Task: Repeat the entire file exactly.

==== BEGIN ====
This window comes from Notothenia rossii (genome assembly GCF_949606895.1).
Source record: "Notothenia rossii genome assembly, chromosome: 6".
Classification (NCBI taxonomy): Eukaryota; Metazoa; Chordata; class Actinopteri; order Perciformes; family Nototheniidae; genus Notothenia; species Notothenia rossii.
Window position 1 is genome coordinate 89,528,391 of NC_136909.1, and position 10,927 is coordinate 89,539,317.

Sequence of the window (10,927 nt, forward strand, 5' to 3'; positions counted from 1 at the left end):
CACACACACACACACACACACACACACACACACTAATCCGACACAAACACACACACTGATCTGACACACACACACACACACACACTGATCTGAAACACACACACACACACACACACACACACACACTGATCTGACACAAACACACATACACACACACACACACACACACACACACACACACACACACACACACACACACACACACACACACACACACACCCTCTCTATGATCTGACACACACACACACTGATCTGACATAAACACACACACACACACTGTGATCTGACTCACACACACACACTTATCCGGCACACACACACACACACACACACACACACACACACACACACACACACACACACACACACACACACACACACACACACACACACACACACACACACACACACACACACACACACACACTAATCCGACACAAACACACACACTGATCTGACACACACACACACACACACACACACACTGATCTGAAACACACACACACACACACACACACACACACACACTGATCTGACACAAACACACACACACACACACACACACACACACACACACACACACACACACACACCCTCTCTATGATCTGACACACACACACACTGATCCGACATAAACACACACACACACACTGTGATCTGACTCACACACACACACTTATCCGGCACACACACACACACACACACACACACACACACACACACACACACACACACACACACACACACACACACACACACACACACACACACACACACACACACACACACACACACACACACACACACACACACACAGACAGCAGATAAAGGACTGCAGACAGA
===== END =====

This window comes from Notothenia rossii (genome assembly GCF_949606895.1).
Source record: "Notothenia rossii genome assembly, chromosome: 6".
Classification (NCBI taxonomy): Eukaryota; Metazoa; Chordata; class Actinopteri; order Perciformes; family Nototheniidae; genus Notothenia; species Notothenia rossii.
Window position 1 is genome coordinate 89,528,391 of NC_136909.1, and position 10,927 is coordinate 89,539,317.

Sequence of the window (10,927 nt, forward strand, 5' to 3'; positions counted from 1 at the left end):
CACACACACACACACACACACACACACACACACTAATCCGACACAAACACACACACTGATCTGACACACACACACACACACACACTGATCTGAAACACACACACACACACACACACACACACACACTGATCTGACACAAACACACATACACACACACACACACACACACACACACACACACACACACACACACACACACACACACACACACACACACACCCTCTCTATGATCTGACACACACACACACTGATCTGACATAAACACACACACACACACTGTGATCTGACTCACACACACACACTTATCCGGCACACACACACACACACACACACACACACACACACACACACACACACACACACACACACACACACACACACACACACACACACACACACACACACACACACACACACACACACACACTAATCCGACACAAACACACACACTGATCTGACACACACACACACACACACACACACACTGATCTGAAACACACACACACACACACACACACACACACACACTGATCTGACACAAACACACACACACACACACACACACACACACACACACACACACACACACACACCCTCTCTATGATCTGACACACACACACACTGATCCGACATAAACACACACACACACACTGTGATCTGACTCACACACACACACTTATCCGGCACACACACACACACACACACACACACACACACACACACACACACACACACACACACACACACACACACACACACACACACACACACACACACACACACACACACACACACACACACACACACACACACACAGACAGCAGATAAAGGACTGCAGACAGA